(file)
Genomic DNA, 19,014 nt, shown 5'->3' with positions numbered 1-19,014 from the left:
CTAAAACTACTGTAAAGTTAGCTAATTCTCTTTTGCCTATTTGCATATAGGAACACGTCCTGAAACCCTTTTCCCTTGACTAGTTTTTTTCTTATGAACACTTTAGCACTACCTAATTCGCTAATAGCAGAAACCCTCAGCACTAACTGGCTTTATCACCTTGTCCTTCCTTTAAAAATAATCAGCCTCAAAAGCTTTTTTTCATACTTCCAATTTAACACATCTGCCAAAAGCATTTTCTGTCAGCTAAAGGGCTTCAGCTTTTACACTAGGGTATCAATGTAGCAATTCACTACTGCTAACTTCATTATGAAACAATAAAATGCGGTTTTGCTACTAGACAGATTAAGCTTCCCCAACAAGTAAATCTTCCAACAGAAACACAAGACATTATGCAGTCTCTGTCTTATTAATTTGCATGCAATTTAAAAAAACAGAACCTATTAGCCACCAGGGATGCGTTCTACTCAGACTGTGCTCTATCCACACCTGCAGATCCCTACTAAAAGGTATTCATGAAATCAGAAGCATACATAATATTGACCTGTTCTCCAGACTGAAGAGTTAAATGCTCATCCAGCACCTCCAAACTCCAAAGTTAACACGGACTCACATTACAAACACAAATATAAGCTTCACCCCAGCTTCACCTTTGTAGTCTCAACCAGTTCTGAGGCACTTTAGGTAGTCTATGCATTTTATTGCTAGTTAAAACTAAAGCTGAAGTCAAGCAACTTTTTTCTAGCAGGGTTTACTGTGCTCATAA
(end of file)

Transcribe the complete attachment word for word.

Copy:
Genomic DNA, 19,014 nt, shown 5'->3' with positions numbered 1-19,014 from the left:
CTAAAACTACTGTAAAGTTAGCTAATTCTCTTTTGCCTATTTGCATATAGGAACACGTCCTGAAACCCTTTTCCCTTGACTAGTTTTTTTCTTATGAACACTTTAGCACTACCTAATTCGCTAATAGCAGAAACCCTCAGCACTAACTGGCTTTATCACCTTGTCCTTCCTTTAAAAATAATCAGCCTCAAAAGCTTTTTTTCATACTTCCAATTTAACACATCTGCCAAAAGCATTTTCTGTCAGCTAAAGGGCTTCAGCTTTTACACTAGGGTATCAATGTAGCAATTCACTACTGCTAACTTCATTATGAAACAATAAAATGCGGTTTTGCTACTAGACAGATTAAGCTTCCCCAACAAGTAAATCTTCCAACAGAAACACAAGACATTATGCAGTCTCTGTCTTATTAATTTGCATGCAATTTAAAAAAACAGAACCTATTAGCCACCAGGGATGCGTTCTACTCAGACTGTGCTCTATCCACACCTGCAGATCCCTACTAAAAGGTATTCATGAAATCAGAAGCATACATAATATTGACCTGTTCTCCAGACTGAAGAGTTAAATGCTCATCCAGCACCTCCAAACTCCAAAGTTAACACGGACTCACATTACAAACACAAATATAAGCTTCACCCCAGCTTCACCTTTGTAGTCTCAACCAGTTCTGAGGCACTTTAGGTAGTCTATGCATTTTATTGCTAGTTAAAACTAAAGCTGAAGTCAAGCAACTTTTTTCTAGCAGGGTTTACTGTGCTCATAA